My relationship with social media isn’t simple, but neither is the relationship between social media and loneliness.
Some days, Instagram is exactly what I need. Seeing a photo of my friend’s graduation gives me pride, a shot of my cousins on vacation makes me happy, and a print from one of my favorite artists, @rarepress, prompts me to work on something of my own. Other times seeing the popular girls from high school at a party makes me feel lonely and unsatisfied, and looking at clothing ads leaves me feeling insecure. My experience is shaped by a complex interplay of how I’m feeling and what I’m seeing.
Our analysis of Hopelab’s National Survey of social media and wellbeing tells a similar story. The survey asked American teens and young adults, ages 14 to 22, about how they use social media and what happens when they use it. As part of my summer internship, I focused on the “young adult” sub-population of survey respondents (18-22 years old), and drilled down into their responses that touched on loneliness. Here’s what we found:
1. First and foremost, there is no evidence from our survey that lonely teens are using social media more frequently than teens who aren’t feeling lonely. You’ve probably seen several headlines over the last few years claiming that frequent exposure to social media causes loneliness. Our data show no relationship between frequency of social media use and loneliness.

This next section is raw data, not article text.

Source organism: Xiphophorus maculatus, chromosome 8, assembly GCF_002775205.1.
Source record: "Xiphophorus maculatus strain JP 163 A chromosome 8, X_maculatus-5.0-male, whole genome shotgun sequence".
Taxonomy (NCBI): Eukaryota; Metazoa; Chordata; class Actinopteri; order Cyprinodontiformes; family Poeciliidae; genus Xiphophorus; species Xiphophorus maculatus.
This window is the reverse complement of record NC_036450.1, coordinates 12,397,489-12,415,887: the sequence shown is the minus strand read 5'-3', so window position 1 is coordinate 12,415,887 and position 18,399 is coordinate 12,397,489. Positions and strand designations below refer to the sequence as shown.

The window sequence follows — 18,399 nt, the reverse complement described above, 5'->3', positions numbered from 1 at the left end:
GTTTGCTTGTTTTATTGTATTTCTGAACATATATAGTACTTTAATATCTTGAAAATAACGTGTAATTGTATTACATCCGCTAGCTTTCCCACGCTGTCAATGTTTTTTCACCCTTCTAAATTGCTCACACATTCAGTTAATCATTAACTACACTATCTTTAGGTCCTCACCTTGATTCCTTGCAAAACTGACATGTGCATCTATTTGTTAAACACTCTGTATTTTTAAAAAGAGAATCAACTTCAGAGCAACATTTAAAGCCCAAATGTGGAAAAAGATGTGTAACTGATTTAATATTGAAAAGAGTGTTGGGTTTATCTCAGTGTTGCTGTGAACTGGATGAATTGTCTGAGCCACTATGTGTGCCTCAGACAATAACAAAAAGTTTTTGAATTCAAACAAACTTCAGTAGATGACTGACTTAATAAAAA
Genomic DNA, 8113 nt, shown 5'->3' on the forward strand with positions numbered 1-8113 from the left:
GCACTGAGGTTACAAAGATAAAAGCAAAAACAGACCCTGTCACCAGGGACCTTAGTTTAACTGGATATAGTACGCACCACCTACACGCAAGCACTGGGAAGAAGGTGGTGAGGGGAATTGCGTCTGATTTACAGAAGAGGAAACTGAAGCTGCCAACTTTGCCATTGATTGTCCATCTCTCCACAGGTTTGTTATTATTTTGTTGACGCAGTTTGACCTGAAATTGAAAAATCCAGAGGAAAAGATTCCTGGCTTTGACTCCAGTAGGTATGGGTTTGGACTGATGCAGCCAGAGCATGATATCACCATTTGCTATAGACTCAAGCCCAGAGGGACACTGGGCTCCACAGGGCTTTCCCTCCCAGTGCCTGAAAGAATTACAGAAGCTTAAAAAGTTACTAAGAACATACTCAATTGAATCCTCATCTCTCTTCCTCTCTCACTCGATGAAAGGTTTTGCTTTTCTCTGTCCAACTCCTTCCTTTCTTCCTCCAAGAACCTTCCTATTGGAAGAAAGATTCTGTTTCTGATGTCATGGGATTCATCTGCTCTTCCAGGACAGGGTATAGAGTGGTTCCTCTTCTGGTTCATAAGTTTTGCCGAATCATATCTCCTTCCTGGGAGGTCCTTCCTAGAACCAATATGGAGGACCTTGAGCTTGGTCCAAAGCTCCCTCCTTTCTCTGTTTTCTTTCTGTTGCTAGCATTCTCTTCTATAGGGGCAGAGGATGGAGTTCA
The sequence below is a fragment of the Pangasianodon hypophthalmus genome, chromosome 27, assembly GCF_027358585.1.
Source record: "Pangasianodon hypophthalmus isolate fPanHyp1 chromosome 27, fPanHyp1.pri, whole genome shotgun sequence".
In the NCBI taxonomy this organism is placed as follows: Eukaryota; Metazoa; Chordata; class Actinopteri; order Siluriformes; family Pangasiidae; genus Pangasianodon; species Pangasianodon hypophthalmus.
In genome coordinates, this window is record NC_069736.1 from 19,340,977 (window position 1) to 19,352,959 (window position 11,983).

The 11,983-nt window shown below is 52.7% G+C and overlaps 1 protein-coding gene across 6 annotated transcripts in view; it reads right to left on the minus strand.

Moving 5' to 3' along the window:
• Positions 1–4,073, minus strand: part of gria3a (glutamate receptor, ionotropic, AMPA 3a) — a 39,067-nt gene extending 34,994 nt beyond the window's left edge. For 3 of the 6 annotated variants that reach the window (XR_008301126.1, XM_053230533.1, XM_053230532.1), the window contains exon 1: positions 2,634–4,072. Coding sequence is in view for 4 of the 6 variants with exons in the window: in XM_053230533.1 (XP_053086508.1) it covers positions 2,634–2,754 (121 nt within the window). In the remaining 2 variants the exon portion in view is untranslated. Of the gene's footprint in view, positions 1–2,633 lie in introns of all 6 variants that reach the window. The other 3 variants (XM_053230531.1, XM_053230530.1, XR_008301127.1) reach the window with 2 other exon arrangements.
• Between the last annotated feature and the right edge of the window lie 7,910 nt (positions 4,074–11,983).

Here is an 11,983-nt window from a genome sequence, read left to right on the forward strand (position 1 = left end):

2. However, lonelier young people did report having more negative experiences on social media and responding to those experiences more intensely. This is illustrated in the chart below:
We asked participants to share how social media makes things better or worse when they’re feeling depressed, stressed, or anxious.
“It makes me feel left out and like none of my friends want to hang out with me.”
“It makes it seem like everyone else is happier than I am.”
Although these are all-too-common experiences and I deeply relate, that isn’t the whole story.
3. Social media is also a powerful tool that young people use to brighten each other’s day and make meaningful connections. Over a quarter of the least lonely survey respondents, and nearly two-thirds of the most lonely said social media is somewhat or very important to them to feel less alone.
Some of the loneliest participants described how social media made them feel better.
“I like to look at my favorite things, hobbies I enjoy, people I admire and look up to.”
“Because of who I follow, I can always find positive content on my feed that encourages me and reminds me that I’m not alone.”
I relate to this as well. Like these survey participants, I can find uplifting and inspiring content on my social media feed that helps me find motivation.
The bottom line is that it’s not a simple story. Social media is a messy place where people can have all kinds of experiences depending on how they’re feeling and what they’re seeing. This messy place is full of opportunity and promise to reach and help support lonely teens. We’re not going to stop using social media anytime soon, so why not use it, and the powerful platform it lives on, to access tools and information that achieve social connections IRL?
Lena Bertozzi is a senior at UC Berkeley studying Public Health and Data Science. She is passionate about working at the intersection of health, tech, and design to expose and address health inequities with innovative technologies. She is a research intern at Hopelab this summer, working on our project to empower young people to build satisfying social connections.